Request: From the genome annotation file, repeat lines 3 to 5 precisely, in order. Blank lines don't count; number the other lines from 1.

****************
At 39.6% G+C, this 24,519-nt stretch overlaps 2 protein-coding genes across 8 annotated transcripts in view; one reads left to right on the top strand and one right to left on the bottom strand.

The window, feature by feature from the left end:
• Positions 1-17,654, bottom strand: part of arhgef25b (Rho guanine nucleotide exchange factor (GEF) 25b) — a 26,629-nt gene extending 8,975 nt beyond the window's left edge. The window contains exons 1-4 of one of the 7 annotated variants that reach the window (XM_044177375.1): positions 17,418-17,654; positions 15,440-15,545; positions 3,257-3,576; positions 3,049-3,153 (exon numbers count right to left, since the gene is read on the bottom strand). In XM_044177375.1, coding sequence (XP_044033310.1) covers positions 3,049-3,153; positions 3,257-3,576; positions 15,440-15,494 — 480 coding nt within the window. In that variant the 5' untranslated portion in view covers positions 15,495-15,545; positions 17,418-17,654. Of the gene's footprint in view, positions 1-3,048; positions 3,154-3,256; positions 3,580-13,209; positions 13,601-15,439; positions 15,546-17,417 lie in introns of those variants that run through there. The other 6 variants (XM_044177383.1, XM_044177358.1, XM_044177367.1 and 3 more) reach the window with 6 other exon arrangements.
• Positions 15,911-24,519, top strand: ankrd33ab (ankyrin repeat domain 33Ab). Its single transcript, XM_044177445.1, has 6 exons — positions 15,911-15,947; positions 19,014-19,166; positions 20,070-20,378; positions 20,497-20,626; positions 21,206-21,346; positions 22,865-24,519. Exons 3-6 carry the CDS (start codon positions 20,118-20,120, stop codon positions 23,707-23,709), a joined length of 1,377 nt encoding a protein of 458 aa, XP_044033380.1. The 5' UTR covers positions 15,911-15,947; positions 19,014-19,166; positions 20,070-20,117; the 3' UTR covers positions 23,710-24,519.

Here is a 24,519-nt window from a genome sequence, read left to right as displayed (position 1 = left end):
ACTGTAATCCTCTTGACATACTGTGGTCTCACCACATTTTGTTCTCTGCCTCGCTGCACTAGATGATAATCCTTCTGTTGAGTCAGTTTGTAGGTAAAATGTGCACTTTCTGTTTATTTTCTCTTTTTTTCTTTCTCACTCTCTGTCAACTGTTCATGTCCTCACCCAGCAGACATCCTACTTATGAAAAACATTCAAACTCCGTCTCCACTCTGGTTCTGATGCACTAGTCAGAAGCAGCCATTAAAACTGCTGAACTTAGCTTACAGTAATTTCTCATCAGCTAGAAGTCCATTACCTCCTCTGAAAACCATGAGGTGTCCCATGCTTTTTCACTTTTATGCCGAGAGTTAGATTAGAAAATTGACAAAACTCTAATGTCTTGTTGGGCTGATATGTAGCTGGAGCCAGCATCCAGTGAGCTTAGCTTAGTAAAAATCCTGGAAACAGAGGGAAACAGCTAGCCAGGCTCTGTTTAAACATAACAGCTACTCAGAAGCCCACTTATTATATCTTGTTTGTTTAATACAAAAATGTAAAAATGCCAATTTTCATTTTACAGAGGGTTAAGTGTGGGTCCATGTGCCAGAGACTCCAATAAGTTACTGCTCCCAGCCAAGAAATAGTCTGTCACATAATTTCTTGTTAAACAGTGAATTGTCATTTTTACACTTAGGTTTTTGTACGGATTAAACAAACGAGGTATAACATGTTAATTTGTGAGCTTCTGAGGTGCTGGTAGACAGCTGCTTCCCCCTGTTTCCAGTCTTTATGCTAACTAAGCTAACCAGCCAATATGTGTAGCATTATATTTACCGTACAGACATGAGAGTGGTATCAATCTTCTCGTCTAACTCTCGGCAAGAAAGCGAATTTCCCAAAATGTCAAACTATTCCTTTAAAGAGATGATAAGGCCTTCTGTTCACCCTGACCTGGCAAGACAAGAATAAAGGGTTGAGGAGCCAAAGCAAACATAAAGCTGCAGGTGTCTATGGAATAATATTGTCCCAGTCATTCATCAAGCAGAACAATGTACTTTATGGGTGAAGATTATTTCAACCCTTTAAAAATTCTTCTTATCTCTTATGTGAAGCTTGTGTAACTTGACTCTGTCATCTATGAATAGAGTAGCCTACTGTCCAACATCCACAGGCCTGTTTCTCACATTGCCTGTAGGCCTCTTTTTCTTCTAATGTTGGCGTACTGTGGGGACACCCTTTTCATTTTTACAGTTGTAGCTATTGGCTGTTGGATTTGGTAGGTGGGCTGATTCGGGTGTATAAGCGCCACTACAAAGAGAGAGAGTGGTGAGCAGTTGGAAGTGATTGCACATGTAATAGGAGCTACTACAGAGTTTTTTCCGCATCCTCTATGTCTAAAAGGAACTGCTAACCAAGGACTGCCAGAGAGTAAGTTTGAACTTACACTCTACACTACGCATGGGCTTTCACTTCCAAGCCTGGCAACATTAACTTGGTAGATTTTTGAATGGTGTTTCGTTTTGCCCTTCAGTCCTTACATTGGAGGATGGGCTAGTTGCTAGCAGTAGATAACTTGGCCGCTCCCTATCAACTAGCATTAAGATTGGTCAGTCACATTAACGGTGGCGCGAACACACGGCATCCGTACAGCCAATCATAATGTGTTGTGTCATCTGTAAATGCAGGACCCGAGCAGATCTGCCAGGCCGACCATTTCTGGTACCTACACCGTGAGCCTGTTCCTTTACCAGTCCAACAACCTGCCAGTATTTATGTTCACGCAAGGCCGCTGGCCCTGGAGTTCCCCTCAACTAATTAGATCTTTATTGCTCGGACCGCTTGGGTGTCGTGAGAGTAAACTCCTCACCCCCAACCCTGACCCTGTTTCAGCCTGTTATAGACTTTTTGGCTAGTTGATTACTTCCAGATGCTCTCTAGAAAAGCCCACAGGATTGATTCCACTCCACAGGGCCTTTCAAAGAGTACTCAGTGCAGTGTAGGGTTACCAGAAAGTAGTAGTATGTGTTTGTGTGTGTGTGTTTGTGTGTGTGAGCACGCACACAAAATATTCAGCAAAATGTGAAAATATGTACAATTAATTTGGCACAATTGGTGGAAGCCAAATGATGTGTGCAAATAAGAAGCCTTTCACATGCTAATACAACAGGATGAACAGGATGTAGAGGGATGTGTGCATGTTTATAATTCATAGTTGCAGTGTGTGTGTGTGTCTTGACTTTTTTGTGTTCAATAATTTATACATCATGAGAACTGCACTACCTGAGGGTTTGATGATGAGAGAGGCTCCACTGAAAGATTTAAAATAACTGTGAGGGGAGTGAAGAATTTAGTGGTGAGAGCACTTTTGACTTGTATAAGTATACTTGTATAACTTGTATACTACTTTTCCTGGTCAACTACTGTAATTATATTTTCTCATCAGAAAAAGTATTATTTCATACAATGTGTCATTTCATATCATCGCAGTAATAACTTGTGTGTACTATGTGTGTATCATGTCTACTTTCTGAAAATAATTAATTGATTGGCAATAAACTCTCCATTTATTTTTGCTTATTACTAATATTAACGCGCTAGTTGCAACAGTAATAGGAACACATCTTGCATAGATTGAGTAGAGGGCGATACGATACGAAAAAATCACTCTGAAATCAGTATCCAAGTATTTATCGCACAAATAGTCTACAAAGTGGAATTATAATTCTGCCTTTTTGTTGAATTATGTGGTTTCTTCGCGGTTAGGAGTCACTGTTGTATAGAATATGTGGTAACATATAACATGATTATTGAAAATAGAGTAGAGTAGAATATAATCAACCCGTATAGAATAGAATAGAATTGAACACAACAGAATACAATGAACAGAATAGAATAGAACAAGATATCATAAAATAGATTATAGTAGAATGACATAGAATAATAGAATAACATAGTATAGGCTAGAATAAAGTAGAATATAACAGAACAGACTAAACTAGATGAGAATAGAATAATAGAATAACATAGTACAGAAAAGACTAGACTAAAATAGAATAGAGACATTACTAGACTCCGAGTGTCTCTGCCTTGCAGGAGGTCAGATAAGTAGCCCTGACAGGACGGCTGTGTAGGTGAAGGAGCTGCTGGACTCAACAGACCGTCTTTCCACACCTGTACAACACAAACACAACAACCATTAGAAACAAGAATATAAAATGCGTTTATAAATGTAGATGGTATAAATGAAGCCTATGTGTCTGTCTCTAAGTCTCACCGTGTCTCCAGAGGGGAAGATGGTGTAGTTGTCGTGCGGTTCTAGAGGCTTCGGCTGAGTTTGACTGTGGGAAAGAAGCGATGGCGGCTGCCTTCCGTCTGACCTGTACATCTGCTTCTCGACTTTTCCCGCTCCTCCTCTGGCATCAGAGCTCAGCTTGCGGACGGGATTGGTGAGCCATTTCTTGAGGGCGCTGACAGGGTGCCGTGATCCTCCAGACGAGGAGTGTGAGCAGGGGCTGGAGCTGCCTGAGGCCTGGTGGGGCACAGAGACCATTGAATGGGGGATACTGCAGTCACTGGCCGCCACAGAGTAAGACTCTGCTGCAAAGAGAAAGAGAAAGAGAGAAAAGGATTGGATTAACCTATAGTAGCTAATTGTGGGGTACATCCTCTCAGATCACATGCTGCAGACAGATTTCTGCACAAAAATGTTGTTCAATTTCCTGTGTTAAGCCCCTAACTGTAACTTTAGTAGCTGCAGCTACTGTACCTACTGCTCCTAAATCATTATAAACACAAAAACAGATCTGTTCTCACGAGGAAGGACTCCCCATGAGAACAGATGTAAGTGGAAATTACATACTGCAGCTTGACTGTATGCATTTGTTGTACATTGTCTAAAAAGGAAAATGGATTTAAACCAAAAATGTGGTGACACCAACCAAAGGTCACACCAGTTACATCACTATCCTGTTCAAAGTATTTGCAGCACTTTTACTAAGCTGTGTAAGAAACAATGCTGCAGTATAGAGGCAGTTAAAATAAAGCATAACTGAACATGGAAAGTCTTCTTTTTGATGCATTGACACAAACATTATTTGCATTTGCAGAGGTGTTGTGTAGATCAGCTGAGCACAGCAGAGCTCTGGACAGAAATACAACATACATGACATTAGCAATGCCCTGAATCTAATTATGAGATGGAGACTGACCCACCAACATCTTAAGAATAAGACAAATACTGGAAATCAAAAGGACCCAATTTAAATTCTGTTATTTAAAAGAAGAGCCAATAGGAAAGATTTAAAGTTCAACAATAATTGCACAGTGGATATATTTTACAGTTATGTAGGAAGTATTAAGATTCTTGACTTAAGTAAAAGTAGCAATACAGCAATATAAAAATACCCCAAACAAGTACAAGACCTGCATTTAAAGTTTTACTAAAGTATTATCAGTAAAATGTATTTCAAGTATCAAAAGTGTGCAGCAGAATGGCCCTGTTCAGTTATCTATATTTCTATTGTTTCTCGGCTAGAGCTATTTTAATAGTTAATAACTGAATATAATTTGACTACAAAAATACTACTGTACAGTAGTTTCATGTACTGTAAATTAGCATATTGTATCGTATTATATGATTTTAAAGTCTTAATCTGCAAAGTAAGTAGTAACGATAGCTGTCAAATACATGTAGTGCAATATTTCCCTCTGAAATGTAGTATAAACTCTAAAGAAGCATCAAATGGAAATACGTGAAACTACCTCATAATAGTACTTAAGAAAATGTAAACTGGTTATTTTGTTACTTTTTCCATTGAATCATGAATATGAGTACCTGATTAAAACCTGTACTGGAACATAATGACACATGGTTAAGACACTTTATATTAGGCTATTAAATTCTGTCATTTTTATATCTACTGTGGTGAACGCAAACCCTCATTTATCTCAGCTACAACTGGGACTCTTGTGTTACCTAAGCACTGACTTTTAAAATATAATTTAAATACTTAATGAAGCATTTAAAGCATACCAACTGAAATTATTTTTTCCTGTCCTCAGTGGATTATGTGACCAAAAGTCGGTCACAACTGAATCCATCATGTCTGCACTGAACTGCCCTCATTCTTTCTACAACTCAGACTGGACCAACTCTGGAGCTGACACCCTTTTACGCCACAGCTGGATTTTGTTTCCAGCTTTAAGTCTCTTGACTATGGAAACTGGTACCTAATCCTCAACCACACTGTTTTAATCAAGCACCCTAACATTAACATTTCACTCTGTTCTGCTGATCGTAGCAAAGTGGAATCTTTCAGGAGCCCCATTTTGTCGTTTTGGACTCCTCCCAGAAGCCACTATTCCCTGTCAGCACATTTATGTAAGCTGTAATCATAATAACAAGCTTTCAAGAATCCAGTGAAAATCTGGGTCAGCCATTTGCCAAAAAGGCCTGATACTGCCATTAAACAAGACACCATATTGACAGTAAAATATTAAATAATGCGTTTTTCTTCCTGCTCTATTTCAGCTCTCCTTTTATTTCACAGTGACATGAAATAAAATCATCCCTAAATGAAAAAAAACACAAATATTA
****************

• Positions 1-17,654, bottom strand: part of arhgef25b (Rho guanine nucleotide exchange factor (GEF) 25b) — a 26,629-nt gene extending 8,975 nt beyond the window's left edge. The window contains exons 1-4 of one of the 7 annotated variants that reach the window (XM_044177375.1): positions 17,418-17,654; positions 15,440-15,545; positions 3,257-3,576; positions 3,049-3,153 (exon numbers count right to left, since the gene is read on the bottom strand). In XM_044177375.1, coding sequence (XP_044033310.1) covers positions 3,049-3,153; positions 3,257-3,576; positions 15,440-15,494 — 480 coding nt within the window. In that variant the 5' untranslated portion in view covers positions 15,495-15,545; positions 17,418-17,654. Of the gene's footprint in view, positions 1-3,048; positions 3,154-3,256; positions 3,580-13,209; positions 13,601-15,439; positions 15,546-17,417 lie in introns of those variants that run through there. The other 6 variants (XM_044177383.1, XM_044177358.1, XM_044177367.1 and 3 more) reach the window with 6 other exon arrangements.
• Positions 15,911-24,519, top strand: ankrd33ab (ankyrin repeat domain 33Ab). Its single transcript, XM_044177445.1, has 6 exons — positions 15,911-15,947; positions 19,014-19,166; positions 20,070-20,378; positions 20,497-20,626; positions 21,206-21,346; positions 22,865-24,519. Exons 3-6 carry the CDS (start codon positions 20,118-20,120, stop codon positions 23,707-23,709), a joined length of 1,377 nt encoding a protein of 458 aa, XP_044033380.1. The 5' UTR covers positions 15,911-15,947; positions 19,014-19,166; positions 20,070-20,117; the 3' UTR covers positions 23,710-24,519.

Here is a 24,519-nt window from a genome sequence, read left to right as displayed (position 1 = left end):